Big Idea

Financial Masterclass

LearnApp is getting the best business icons and financial veterans to teach its users to invest and become entrepreneurs

Vishal Koul

Planning to get financially smart or seeking industry insights to better your business skills? Here’s a one-stop shop for anyone who wants to learn directly from the top veterans of the finance world — While Sankaran Naren, CIO, ICICI Prudential Mutual Fund helps you with value investing, Ashish Chauhan, CEO of BSE, teaches you how the stock market works. Then there are R Gopalakrishnan, former director at Tata Sons, taking you through the four A’s of management and Nalin Moniz, CIO, Edelweiss to enlighten you on hedge funds. And this is just the tip of the iceberg. There are a total of 30-plus video courses and 50-plus live classes on the platform. Founder Prateek Singh justifies the line-up of ‘teachers’, “If Naren, who manages Rs.3.5 trillion worth of funds, is telling me how to identify a winning sector, I would definitely be interested. Especially if I can’t find such content on other platforms.”

Singh is not new to the world of start-ups or finance. He founded four start-ups in the past, out of which, three were related to financial applications. None were too successful. But he believes he has got the formula right this time. He explains, “One thing is credibility, second, it is not boring [with graphical explanations], and third, it doesn’t cost much [Rs.500 per month, with access to all the courses].” He calls the pricing irresistible. “For a financial course, people are charging Rs.30,000 to Rs.300,000. So, we have obliterated the pricing”.

‘No trainers, only practitioners’ is the USP of this platform. But how does the service get these financial leaders onboard when it isn’t paying them? Although Singh likes to believe they do it out of their love for the industry, it is hardly enough. Here’s where Singh’s connections help. “I may have failed four times, but I have a decent network. There is no payment or equity. They love to share knowledge. They want to give back, and that’s a motivator when you are so accomplished,” he says.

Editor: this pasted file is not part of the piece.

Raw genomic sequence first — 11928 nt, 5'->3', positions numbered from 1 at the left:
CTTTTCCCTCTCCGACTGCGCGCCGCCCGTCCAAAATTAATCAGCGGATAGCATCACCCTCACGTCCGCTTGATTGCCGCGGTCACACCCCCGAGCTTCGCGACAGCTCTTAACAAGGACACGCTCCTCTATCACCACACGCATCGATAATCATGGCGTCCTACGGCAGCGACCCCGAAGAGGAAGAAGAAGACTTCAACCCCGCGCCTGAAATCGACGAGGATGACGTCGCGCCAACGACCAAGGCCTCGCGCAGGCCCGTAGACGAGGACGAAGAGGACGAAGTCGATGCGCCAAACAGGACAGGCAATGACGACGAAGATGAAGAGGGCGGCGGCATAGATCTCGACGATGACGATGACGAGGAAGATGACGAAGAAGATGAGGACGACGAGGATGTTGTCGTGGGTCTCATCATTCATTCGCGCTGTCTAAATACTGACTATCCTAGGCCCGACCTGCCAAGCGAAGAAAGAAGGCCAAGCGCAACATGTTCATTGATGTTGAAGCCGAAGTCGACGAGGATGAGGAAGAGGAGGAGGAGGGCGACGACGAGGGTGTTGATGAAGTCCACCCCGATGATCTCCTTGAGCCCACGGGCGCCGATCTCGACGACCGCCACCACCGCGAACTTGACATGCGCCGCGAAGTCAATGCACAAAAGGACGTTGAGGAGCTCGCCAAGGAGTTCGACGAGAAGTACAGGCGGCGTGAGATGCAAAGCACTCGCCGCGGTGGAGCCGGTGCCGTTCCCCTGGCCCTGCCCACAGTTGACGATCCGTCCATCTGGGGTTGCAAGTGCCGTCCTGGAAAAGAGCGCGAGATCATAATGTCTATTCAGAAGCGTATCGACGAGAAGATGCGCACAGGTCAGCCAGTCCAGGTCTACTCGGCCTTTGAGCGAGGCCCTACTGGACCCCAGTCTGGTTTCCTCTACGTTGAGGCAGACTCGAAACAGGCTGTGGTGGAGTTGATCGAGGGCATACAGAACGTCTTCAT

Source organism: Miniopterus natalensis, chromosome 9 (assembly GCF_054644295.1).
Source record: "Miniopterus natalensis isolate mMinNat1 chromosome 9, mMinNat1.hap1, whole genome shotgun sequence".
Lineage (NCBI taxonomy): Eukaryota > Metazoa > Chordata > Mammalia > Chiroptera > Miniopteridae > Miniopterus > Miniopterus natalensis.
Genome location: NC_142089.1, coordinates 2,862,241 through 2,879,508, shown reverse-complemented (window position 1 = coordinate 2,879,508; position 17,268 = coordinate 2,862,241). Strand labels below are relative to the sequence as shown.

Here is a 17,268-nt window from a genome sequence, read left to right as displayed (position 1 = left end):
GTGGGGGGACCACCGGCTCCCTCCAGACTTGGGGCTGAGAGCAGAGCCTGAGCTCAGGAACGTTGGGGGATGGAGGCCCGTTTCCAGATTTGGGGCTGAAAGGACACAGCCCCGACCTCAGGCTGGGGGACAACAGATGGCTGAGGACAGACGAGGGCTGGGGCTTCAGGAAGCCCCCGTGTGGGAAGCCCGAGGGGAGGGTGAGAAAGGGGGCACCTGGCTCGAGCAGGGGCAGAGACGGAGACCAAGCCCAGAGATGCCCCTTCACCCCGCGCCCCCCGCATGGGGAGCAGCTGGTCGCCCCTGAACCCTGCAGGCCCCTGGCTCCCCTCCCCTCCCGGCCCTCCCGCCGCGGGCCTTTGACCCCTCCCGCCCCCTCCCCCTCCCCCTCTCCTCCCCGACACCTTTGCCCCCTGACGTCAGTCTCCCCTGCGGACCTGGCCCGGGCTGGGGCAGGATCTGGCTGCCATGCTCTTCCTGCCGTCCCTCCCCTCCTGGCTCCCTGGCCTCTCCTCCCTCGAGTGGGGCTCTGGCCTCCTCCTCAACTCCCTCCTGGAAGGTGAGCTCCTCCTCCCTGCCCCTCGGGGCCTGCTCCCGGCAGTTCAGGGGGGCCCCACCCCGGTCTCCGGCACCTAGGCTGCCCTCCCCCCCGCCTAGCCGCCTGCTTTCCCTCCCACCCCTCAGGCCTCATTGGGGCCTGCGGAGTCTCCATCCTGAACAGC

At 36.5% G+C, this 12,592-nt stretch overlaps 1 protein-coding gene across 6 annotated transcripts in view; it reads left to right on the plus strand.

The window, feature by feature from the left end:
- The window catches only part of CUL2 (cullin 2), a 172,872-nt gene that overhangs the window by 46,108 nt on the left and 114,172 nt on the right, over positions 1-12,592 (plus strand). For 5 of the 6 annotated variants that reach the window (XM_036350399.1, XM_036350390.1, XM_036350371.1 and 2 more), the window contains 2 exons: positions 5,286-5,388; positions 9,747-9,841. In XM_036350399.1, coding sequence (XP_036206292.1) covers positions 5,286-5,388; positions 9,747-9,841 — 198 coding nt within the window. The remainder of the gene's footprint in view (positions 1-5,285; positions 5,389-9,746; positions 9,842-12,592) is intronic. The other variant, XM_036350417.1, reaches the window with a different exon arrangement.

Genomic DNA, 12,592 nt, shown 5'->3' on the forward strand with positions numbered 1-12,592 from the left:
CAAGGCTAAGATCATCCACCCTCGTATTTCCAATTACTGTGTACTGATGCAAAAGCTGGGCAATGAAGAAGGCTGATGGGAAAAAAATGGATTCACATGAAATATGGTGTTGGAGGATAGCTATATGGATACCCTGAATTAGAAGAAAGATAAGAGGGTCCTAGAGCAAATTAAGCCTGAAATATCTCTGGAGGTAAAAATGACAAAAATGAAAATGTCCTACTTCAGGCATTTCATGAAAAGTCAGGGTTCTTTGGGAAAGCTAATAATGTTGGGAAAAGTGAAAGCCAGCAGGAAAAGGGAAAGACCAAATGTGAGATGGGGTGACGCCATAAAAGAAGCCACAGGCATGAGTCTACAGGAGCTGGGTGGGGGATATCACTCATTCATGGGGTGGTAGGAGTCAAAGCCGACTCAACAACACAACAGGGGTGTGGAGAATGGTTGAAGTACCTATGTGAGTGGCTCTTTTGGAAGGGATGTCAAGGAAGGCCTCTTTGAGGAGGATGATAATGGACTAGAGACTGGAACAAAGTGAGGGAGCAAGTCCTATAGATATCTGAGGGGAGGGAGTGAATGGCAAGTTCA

The target audience for the platform is people between 25 and 34 years of age, those who want to advance in their careers. So far, 5,500 users have subscribed to the platform. “When we started, we didn’t have an answer to – ‘How do we market this app?’ So we just created good content and 140,000 visitors landed on the app without the help of ads,” says Singh. Out of 10,000 visitors every month, at least 500 enroll for the courses. A successful financial service company, Zerodha, has shown faith in the company. Its fund, Rainmatter, has invested nearly Rs.20 million in the start-up. LearnApp is expecting to grow to 100,000 subscribers in the next 12 to 14 months; and aiming at a revenue of Rs.35–40 million by December 2019. Till date it has clocked in Rs.12.5 million in revenue.

Seemingly, the uphill task for LearnApp would be to scale up content on the platform. Singh admits it is a big challenge. “Right now, we have 50 more leaders lined up to deliver courses, but we will have to think beyond that,” he says. Singh feels, as the number of users multiplies, it will get easier to get more leaders.

While LearnApp has chosen a niche for itself, it still faces competition from platforms such as Coursera and Udemy. These massive platforms have financial courses as well. Singh says, “Coursera wants to bring universities online; we cannot do that. We want to make people’s careers better, and assume that the users already knows the basics.”

Zerodha is also LearnApp’s institutional client, whose 1,100 employees use these courses to upgrade their skills. The start-up is integrating more companies on the platform. Acquiring customers hasn’t been a huge challenge for Singh, but to retain them is. “Making something interesting is very difficult, especially in finance. So we use animation, make it funny, and topical.”